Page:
13. If I hold a virtual-only or hybrid meeting, where and at what time can I hold it?

If you hold a virtual-only meeting, the meeting is deemed to be held at the time and place of the registered office of the company or responsible entity for the registered scheme – see section 249RA and section 252PA. The meeting will be considered to be held at a reasonable time if it would be reasonable to hold the meeting at the time at the physical venue – see section 249S(3) and section 252Q(3).

If you hold a hybrid meeting, the meeting is deemed to be held at the time and place of the main physical venue – see section 249RA and section 252PA. The meeting will be considered to be held at a reasonable time if it would be reasonable to hold the meeting at the time of the main physical venue as set out in the notice – see section 249S(3) and section 252Q(3).

14. Are there any other changes arising from the Corporations Amendment (Meetings and Documents) Act 2022 that I should be aware of?

Changes introduced by the Corporations Amendment (Meetings and Documents) Act 2022 mean that for listed companies and listed registered schemes, a resolution put to the vote at a meeting of members must be decided on a poll (and not a show of hands) if a vote on the resolution is set out in a notice of a meeting or a poll is demanded – see section 250JA and section 253J(1).

Members of a company or registered scheme with at least 5% of the votes that may be cast at a meeting of members may request the company to appoint an independent person to observe and prepare a report on the conduct of the poll – see section 253UB and section 253UD.

Companies and responsible entities should familiarise themselves with these and any other changes that may affect how you call or hold meetings. For full details see the Corporations Amendment (Meetings and Documents) Act and Explanatory Memorandum.

15. Do I have additional time to hold my annual general meeting (AGM)?

Yes, for some unlisted companies. ASIC has issued a legislative instrument under section 253T to extend the time for unlisted public companies with financial year-end dates between 24 December 2021 and 7 January 2022 to hold their AGM. The extension is for up to one month.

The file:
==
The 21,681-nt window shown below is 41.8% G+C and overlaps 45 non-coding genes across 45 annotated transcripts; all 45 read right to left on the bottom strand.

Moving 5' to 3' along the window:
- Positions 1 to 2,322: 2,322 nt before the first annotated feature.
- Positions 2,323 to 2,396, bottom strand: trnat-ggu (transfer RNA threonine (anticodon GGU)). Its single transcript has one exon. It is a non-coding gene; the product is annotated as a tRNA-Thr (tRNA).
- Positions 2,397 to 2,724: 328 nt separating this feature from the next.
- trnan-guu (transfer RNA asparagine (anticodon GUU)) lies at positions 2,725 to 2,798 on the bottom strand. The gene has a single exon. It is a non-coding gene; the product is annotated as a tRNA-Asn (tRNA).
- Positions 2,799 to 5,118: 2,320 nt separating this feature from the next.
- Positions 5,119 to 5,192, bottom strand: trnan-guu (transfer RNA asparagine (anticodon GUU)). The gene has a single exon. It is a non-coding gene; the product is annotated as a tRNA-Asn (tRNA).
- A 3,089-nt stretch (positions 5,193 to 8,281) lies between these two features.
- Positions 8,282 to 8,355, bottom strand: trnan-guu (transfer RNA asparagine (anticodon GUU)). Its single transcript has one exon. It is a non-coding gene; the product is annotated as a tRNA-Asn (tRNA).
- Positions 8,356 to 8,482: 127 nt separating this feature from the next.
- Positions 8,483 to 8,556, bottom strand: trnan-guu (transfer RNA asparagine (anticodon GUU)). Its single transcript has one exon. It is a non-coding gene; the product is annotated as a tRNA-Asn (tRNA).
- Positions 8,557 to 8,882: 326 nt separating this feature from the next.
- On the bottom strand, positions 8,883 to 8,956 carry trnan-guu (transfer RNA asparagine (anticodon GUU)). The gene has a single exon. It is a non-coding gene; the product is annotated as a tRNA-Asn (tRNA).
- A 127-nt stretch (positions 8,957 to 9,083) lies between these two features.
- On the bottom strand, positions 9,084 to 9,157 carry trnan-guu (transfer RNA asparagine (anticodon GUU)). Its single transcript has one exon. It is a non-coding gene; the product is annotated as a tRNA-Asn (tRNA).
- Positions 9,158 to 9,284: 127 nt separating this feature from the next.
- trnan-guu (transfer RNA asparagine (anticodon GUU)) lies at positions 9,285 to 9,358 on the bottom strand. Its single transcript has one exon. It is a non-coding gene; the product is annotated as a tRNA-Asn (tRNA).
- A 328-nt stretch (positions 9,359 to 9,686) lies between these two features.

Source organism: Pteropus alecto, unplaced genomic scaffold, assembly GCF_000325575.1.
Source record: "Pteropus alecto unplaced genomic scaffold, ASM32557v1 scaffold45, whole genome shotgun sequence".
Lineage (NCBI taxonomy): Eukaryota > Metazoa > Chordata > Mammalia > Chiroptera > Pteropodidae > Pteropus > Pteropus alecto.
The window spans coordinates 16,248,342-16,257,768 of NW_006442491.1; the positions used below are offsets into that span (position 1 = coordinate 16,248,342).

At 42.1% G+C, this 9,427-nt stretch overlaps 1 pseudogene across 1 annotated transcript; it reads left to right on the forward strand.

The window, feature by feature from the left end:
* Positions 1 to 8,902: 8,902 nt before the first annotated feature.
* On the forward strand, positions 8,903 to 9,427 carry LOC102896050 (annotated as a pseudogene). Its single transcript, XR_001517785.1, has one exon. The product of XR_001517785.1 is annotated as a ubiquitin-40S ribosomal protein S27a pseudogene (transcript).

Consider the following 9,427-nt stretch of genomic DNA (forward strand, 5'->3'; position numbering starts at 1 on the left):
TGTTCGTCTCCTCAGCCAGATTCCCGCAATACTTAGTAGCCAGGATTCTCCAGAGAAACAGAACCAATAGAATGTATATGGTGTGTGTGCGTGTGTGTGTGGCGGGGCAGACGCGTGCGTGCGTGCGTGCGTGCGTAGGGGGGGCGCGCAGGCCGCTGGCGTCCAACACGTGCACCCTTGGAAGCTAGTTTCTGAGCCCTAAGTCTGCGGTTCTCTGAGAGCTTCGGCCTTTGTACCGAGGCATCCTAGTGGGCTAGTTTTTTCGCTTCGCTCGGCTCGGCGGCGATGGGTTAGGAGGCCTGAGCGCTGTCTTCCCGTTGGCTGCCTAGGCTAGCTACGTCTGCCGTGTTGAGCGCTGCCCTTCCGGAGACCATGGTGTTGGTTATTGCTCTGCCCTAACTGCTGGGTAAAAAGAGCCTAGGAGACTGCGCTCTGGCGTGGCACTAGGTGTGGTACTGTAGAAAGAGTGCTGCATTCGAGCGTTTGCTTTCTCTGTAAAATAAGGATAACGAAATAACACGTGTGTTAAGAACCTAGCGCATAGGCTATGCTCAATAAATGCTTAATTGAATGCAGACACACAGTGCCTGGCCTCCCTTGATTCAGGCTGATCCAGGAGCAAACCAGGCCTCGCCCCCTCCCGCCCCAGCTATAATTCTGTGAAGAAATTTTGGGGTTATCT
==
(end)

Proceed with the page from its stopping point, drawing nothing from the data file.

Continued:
What's new

ASIC calls on Australian CEOs to review whistleblower policies

13 October 2021

ASIC has written to CEOs of public companies, large proprietary companies and trustees of registrable superannuation entities urging them to review their whistleblower policies to ensure they comply with the law.

ASIC to further extend financial reporting deadlines for listed and unlisted entities and amends ‘no action’ position for AGMs

13 May 2020

ASIC will extend the deadline for both listed and unlisted entities to lodge financial reports under Chapters 2M and 7 of the Corporations Act by one month for certain balance dates up to and including 7 July 2020 balance dates.

Reminders on director trading during COVID-19

7 May 2020

Considerations for directors (including directors of the responsible entity of a listed managed investment scheme) regarding the acquisition and disposal of securities and other financial products issued by their listed entity.

ASIC guidelines for investor meetings using virtual technology

6 May 2020

On 6 May 2020, temporary modifications to the Corporations Act under the Corporations (Coronavirus Economic Response) Determination (No. 1) 2020 (Determination) took effect. Read more.

Directors duties in the context of COVID-19

20 April 2020

The current evolving circumstances surrounding COVID-19 present many challenges to companies, boards, management and their stakeholders. Read this article by Commissioner John Price.

Details of changes to ASIC regulatory work and priorities in light of COVID-19

14 April 2020

ASIC’s Close and Continuous Monitoring program has been suspended. However, ASIC will continue to monitor firms remotely, including through close working and information sharing arrangements with APRA.

Last updated: 21/03/2022 03:57